At a high level, the 80GB upgrade to the PCIe A100 is pretty much identical to what NVIDIA did for the SXM version. The 80GB card’s GPU is being clocked identically to the 40GB card’s, and the resulting performance throughput claims are unchanged.

Instead, this release is all about the on-board memory, with NVIDIA equipping the card with newer HBM2E memory. HBM2E is the informal name given to the most recent update to the HBM2 memory standard, which back in February of this year defined a new maximum memory speed of 3.2Gbps/pin. Coupled with that frequency improvement, manufacturing improvements have also allowed memory manufacturers to double the capacity of the memory, going from 1GB/die to 2GB/die. The net result being that HBM2E offers both greater capacities as well as greater bandwidths, two things which NVIDIA is taking advantage of here.

With 5 active stacks of 16GB, 8-Hi memory, the updated PCIe A100 gets a total of 80GB of memory. Which, running at 3.0Gbps/pin, works out to just under 1.9TB/sec of memory bandwidth for the accelerator, a 25% increase over the 40GB version. This means that not only does the 80GB accelerator offer more local storage, but rare for a larger capacity model, it also offers some extra memory bandwidth to go with it. That means that in memory bandwidth-bound workloads the 80GB version should be faster than the 40GB version even without using its extra memory capacity.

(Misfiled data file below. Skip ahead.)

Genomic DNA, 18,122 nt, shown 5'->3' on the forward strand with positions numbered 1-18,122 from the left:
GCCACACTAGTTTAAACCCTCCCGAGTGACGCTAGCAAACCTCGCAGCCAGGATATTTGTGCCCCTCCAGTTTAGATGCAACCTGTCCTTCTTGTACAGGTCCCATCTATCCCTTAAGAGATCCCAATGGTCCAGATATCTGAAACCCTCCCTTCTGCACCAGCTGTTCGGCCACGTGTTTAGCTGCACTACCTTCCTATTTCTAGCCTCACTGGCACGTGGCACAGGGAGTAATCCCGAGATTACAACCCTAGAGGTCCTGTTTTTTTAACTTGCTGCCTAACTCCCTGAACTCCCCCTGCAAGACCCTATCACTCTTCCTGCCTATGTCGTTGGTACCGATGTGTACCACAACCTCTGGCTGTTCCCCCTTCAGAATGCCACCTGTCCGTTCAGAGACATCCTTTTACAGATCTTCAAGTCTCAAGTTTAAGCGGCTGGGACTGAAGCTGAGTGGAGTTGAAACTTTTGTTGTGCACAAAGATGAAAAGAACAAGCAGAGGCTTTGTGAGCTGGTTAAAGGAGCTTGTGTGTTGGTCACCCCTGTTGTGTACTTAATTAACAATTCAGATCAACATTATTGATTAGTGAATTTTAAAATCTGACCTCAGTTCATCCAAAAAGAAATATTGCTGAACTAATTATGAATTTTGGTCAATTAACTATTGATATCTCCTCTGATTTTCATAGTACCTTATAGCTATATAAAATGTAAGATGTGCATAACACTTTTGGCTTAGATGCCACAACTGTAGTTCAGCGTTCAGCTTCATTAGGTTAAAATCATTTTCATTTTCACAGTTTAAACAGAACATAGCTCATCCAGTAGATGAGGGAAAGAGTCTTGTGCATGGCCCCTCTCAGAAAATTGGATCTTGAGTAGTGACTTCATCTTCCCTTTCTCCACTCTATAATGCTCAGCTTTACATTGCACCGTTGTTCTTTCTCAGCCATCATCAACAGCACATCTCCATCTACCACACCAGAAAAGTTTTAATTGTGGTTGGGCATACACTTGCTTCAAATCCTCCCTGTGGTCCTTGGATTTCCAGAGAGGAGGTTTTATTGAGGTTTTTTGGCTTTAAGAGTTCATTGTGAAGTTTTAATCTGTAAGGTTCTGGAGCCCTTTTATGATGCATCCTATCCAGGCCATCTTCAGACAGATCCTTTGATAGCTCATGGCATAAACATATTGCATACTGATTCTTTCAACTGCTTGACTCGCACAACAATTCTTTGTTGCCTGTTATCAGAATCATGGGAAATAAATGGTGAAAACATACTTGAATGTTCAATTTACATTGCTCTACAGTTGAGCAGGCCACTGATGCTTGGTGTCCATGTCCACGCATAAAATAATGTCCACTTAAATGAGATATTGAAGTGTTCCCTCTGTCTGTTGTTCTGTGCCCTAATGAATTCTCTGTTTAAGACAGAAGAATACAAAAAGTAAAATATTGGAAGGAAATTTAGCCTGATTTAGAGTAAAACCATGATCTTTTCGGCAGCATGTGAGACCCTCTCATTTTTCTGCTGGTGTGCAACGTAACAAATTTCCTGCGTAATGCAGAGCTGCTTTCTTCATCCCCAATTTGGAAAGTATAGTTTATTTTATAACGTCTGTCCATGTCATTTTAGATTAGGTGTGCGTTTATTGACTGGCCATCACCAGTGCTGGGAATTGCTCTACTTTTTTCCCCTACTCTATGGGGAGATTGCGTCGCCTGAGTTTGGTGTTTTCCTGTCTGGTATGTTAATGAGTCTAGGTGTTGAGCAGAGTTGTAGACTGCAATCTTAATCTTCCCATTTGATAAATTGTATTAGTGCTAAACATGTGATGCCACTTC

This additional memory does come at a cost, however: power consumption. For the 80GB A100 NVIDIA has needed to dial things up to 300W to accommodate the higher power consumption of the denser, higher frequency HBM2E stacks. This is a very notable (if not outright surprising) change in TDPs due to the fact that NVIDIA has long held the line for its PCIe compute accelerators at 250W, which is broadly considered the limits for PCIe cooling. So a 300W card not only deviates from NVIDIA’s past cards, but it means that system integrators will need to find a way to provide another 50W of cooling per card. This isn’t something I expect to be a hurdle for too many designs, but I definitely won’t be surprised if some integrators continue to only offer 40GB cards as a result.

And even then, the 80GB PCIe A100 would seem to be held back a bit by its form factor. The 3.0Gbps memory clock is 7% lower than the 80GB SXM A100 and its 3.2Gbps memory clock. So NVIDIA is apparently leaving some memory bandwidth on the table just to get the card to fit in the expanded 300W profile.